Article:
As it turned out, hitchhiking across five provinces went considerably more smoothly than just getting home from Vancouver. And it took almost as long. It was cold, we waited an average of at least two hours, and it cost about as much as the two of us taking the bus (but not quite). However bad the hitching was, I know, it is never as bad as the bus.
I’ve always had a hard time getting out of Greater Vancouver, mostly because the city just goes on for so long. It’s Hope before there’s a decent place to stand on the highway itself, and it takes over an hour to just get to any suitable onramps.
Last time, I found a magic bus route that dropped me right on an on-ramp, about a half hour from the end of the Skytrain, but for the life of me, I couldn’t find the route again on Google. Public transit is usually a hitchhiker’s best friend in the city, vital for traversing hitching-unfriendly urban sprawl.
This time, we happened to land in the middle of a record snowfall event. After a few Vancouver errands, we rode the Skytrain to the end, then got on a bus that seemed promising, but turned out to be the never ending bus ride from hell. I think we were on that city bus for three hours! I started to fret after one. Everywhere the roads are in terrible condition, unplowed and heavy with snow.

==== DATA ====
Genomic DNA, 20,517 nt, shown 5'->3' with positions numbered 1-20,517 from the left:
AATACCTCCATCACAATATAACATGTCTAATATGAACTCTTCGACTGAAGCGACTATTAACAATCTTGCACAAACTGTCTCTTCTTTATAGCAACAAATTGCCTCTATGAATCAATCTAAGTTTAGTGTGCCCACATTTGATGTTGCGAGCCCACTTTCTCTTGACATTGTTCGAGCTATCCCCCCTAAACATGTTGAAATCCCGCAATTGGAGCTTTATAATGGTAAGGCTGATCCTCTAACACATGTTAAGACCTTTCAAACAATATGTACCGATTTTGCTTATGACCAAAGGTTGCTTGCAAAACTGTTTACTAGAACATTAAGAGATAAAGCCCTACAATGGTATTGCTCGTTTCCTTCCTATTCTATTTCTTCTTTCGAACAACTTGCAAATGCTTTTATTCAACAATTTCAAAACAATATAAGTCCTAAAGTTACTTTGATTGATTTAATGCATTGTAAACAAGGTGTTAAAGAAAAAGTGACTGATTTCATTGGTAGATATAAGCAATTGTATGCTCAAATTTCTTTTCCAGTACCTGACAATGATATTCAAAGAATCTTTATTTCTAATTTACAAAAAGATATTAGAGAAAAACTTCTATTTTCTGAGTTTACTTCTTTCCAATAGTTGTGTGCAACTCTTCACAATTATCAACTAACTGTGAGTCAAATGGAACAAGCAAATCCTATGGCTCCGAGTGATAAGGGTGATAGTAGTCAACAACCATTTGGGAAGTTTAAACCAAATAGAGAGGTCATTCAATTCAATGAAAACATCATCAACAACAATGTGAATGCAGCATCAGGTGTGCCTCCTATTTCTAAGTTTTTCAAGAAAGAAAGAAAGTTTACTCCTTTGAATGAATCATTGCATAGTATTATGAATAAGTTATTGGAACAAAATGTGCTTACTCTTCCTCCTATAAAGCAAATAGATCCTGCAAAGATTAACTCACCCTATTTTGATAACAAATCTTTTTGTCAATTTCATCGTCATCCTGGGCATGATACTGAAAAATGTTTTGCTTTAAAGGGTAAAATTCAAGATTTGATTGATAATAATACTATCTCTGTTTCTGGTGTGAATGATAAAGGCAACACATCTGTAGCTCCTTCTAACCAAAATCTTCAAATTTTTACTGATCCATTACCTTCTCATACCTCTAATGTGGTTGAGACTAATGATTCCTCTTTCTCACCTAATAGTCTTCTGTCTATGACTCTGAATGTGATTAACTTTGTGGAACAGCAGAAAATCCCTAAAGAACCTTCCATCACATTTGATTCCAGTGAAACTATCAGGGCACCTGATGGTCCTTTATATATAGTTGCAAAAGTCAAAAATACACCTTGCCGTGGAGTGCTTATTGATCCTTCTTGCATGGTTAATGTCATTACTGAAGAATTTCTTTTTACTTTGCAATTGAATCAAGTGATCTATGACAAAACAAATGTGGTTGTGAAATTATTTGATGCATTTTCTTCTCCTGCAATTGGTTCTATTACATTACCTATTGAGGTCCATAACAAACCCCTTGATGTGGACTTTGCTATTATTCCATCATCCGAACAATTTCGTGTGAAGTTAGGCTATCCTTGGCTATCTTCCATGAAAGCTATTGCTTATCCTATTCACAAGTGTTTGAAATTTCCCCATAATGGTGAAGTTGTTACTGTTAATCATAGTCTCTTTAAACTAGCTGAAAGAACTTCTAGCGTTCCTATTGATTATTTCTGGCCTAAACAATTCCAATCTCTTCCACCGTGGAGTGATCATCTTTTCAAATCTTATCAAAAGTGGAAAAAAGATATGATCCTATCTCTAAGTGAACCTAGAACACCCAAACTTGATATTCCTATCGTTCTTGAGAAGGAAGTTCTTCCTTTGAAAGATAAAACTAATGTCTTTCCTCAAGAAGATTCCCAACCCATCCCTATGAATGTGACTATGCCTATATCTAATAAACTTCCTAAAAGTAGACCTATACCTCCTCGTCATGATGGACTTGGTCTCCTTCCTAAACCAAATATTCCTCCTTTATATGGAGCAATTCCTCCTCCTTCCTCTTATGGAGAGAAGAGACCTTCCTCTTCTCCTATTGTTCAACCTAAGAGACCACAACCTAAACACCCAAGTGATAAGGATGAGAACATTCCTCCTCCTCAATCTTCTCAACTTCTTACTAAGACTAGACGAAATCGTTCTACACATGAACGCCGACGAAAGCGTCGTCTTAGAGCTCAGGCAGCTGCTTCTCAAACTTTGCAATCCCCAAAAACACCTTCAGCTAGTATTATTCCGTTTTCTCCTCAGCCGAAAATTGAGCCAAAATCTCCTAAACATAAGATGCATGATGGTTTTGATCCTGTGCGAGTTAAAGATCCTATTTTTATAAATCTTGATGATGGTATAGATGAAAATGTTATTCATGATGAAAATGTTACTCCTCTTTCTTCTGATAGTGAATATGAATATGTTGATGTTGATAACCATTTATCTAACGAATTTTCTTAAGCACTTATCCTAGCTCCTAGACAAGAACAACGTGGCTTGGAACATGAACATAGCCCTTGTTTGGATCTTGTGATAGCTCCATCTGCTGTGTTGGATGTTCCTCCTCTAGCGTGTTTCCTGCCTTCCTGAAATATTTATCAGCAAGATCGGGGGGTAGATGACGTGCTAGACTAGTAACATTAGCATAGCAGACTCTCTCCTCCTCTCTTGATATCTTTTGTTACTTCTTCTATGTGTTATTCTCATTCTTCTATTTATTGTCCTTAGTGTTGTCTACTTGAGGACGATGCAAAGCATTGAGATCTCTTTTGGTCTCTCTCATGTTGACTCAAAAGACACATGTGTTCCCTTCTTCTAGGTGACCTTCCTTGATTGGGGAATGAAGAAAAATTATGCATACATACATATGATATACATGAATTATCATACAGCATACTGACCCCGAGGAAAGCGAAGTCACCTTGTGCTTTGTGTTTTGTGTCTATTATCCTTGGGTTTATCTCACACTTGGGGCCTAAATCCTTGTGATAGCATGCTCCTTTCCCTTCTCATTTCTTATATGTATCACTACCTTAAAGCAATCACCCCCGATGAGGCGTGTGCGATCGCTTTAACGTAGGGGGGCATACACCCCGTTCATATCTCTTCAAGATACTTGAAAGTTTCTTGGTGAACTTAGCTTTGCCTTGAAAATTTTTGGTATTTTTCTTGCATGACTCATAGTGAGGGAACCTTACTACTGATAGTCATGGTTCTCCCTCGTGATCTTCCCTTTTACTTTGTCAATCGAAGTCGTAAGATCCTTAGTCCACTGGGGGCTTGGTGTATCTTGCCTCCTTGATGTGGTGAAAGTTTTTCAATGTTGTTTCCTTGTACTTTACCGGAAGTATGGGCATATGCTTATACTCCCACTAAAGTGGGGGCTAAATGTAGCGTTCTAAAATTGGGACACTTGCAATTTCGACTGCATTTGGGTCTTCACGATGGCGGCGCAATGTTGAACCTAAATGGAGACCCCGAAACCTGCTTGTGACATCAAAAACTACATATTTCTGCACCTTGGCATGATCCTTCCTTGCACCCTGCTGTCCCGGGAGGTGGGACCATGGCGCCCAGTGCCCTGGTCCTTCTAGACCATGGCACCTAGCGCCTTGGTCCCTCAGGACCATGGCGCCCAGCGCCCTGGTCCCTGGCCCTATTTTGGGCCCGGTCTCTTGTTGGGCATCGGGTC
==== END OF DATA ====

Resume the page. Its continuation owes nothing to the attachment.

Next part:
It got dark, the entire human contents of the bus changed over several times, and then, alas!, the bus turned around and started backtracking without making the Google-promised loop to the highway. Arrgh! It was late evening, another bus, and a fair walk before we finally reached a marginally hitchable onramp somewhere in Langley. Meanwhile, there’s snow everywhere, and still coming down copiously. Great picturesque mounds of it, no big deal to us, but I knew that this was highly unusual for temperate Vancouver.
At our next on-ramp wait, we encountered a car stranded on the ramp and a television news crew packing up their gear. One of the guys was right chatty and explained they’d just wrapped a piece on the “general chaos of it all, you know”, meaning the “extreme” driving conditions. When we explained our own presence there, he was astounded. “WHaTTT?? Hitchhiking? Where? Why???!!!” Continue reading Hitching in the winter: proceed with caution